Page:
Here are a few pictures from our event!
On Thursday, April 4th, we collaborated with Madison B-Cycle to spread awareness of Tour de Cure. We were able to reach UW-Madison students, staff and visitors by providing extra information, free merchandise and a convenient way to sign up for the race. Similar events will occur on campus this April, so be sure to check for future dates on our Facebook or Twitter pages.
Here are a few pictures from our event!
If you have diabetes, trying to figure what you can and cannot eat may seem like a challenge. There are many myths about what people with diabetes should include (or not include) in their diets and it can be stressful to figure out your meal plan. From this point on, stop worrying! You don’t have to deprive yourself of all your favorite foods.
To start off, many people believe that if you have diabetes, you can’t eat certain foods like sweets, starches and chocolates. This is not completely true. The reality is that people with diabetes can eat what they want—but in moderation. It’s all about maintaining a balanced diet, whether or not you have diabetes.
Change a few of your bad habits and soon enough you will be able to relax and enjoy all sorts of delicious meals and snacks.
Starches: Every healthy diet needs small amounts of foods like whole grains, pasta, rice and vegetables. Many of these carbohydrate-containing foods are a great source of fiber. The key is to watch your portions and avoid overeating these foods at every meal.
Sweets: Dietitians recommend that sweets be saved for special occasions and to make sure your portions are not too large. However, this doesn’t mean they are completely off limits. You have to make sure that if you are consuming sweets or other sugary foods, you are still maintaining a balanced diet and exercising on a regular basis. Don’t stress though, it’s not like you can never enjoy your favorite dessert!
Aside from the certain foods you have to be careful of and control your intake, the American Diabetes Association has put together a list of 10 Superfoods you can incorporate into your daily diet that are low in glucose and provide essential nutrients.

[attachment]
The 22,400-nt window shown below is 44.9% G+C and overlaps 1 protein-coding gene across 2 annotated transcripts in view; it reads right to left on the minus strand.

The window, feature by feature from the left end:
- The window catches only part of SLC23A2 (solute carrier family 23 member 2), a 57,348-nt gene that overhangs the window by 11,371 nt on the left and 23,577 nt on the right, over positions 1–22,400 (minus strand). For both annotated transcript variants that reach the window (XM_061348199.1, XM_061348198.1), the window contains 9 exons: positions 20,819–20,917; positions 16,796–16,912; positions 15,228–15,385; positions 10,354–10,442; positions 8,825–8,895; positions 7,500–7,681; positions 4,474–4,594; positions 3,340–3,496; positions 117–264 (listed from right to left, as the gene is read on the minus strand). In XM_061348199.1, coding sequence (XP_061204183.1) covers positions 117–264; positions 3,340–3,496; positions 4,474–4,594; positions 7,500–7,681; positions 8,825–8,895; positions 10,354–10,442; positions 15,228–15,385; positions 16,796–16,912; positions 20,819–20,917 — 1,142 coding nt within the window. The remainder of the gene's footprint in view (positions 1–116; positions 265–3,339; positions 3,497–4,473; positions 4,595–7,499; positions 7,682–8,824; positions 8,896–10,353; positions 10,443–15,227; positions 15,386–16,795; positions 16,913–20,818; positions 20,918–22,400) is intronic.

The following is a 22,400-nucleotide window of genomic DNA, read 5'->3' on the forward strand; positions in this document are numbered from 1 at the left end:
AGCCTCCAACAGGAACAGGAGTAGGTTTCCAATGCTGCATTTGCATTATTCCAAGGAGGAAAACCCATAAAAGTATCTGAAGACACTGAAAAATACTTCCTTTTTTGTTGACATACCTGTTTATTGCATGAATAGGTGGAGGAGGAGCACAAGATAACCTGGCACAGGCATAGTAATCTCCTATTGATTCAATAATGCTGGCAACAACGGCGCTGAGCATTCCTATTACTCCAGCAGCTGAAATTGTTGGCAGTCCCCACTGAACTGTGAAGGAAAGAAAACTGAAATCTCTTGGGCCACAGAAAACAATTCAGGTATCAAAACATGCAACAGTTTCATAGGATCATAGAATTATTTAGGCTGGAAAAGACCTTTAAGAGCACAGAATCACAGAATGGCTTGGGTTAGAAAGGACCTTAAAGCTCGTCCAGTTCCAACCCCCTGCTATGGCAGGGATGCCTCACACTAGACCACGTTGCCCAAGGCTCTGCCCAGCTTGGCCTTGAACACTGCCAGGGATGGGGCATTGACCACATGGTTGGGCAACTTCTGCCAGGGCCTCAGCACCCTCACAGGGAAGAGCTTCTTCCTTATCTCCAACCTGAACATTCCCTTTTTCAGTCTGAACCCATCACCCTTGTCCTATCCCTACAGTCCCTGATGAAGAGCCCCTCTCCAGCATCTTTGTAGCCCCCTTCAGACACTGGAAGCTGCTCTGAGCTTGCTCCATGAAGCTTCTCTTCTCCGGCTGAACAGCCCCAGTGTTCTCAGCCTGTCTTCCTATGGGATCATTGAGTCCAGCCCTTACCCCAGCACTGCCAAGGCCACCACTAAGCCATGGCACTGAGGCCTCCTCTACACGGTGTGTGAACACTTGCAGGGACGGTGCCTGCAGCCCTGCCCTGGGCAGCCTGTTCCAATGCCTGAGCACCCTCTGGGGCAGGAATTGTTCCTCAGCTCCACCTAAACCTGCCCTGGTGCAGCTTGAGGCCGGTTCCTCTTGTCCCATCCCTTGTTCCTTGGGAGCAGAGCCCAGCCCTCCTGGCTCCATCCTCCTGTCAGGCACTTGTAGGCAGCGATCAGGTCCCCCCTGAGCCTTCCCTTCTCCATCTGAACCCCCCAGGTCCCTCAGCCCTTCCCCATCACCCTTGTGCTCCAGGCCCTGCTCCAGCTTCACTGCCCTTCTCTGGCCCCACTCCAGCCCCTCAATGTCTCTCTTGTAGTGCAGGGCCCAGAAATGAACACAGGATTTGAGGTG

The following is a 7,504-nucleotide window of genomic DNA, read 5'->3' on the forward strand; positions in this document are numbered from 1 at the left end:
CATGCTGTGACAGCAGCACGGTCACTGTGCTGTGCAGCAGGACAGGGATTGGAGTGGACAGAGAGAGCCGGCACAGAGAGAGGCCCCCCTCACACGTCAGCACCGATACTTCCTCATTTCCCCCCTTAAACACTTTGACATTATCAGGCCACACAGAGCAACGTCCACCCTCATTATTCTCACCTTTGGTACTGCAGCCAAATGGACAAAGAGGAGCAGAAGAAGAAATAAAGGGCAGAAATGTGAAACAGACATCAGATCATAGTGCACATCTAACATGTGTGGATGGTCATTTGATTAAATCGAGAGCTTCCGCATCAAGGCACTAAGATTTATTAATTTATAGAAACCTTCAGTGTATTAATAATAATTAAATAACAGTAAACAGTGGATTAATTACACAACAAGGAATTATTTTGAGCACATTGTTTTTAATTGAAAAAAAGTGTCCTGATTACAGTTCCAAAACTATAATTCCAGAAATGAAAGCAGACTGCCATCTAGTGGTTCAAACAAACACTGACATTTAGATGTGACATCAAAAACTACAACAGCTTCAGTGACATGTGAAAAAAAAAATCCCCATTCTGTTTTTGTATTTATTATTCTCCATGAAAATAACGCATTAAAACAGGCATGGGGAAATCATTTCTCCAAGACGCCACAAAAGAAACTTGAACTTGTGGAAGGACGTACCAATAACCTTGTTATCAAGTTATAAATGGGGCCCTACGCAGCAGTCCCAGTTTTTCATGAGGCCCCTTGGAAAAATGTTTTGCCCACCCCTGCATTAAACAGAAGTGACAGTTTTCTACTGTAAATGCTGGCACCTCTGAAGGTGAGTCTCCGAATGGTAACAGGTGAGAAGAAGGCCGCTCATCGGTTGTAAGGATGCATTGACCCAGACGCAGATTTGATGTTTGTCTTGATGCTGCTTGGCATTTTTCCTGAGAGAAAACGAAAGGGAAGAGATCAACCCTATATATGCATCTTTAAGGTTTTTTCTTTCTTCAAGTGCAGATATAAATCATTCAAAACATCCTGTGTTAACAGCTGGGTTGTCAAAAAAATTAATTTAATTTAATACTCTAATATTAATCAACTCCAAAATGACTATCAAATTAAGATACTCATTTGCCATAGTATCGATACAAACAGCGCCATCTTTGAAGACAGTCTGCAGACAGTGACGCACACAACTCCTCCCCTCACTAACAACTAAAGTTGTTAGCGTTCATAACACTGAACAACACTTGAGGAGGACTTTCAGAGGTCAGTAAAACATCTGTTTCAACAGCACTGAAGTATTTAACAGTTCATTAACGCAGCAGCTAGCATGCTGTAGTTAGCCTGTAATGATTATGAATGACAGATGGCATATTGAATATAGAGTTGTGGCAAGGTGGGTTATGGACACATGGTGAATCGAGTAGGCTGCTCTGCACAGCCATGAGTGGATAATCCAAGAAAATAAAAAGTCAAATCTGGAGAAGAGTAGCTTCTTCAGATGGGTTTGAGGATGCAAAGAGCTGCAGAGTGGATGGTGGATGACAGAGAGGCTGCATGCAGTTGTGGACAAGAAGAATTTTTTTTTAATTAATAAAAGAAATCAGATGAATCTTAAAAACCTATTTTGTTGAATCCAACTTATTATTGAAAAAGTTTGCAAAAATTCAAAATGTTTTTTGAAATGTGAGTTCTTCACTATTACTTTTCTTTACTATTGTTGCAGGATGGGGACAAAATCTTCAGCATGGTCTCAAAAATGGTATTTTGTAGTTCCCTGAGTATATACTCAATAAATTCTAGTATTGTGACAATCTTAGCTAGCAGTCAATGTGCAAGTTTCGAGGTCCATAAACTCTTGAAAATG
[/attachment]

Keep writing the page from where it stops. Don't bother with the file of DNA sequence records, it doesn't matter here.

The ADA Tour de Cure 2013 Kick-Off Event was a success! Over 40 people attended the event last Sunday at Badger Bowl to learn about Tour de Cure and have some fun. There were stations about the different types of ride routes, website and fundraising, the Red Riders program, team captains, and ADA programs and services. Afterwards, the Kick-Off teams enjoyed a DJ and bowling!
Kick-Off team members had a great time while learning a lot at the event! Team members visited different informational stations throughout the event, and one of the stations included a bike demo. Thanks to all who came and supported the Madison Tour de Cure 2013!
Pathway to Stop Diabetes to provide funding for innovative diabetes researchers.
With nearly 26 million adults and children in the U.S. living with diabetes, and another 79 million living with prediabetes, diabetes is a physical and financial burden for the health of the nation. To accelerate the research needed to discover solutions and ultimately cure this deadly epidemic, the American Diabetes Association is launching a bold new program, Pathway to Stop Diabetes, an effort to inspire and support a new generation of diabetes researchers. Individuals supported through this program will focus on innovative ideas and transformational approaches that lead to discoveries in diabetes prevention and treatment, and ultimately change the face of diabetes. To learn more, visit diabetes.org/pathway.
Thanks to your advocacy, the Special Diabetes Program reauthorization passed both the Senate and the House and is on its way to the President’s desk to be signed into law! Your meetings with Members of Congress, phone calls and emails kept this alive and got us to the finish line!
The reauthorization renews the Special Diabetes Program for one year at the current funding level of $150 million for the type 1 diabetes program and $150 million for the program focused on diabetes in Native American and Alaska Native communities. This is a major victory for people affected by diabetes.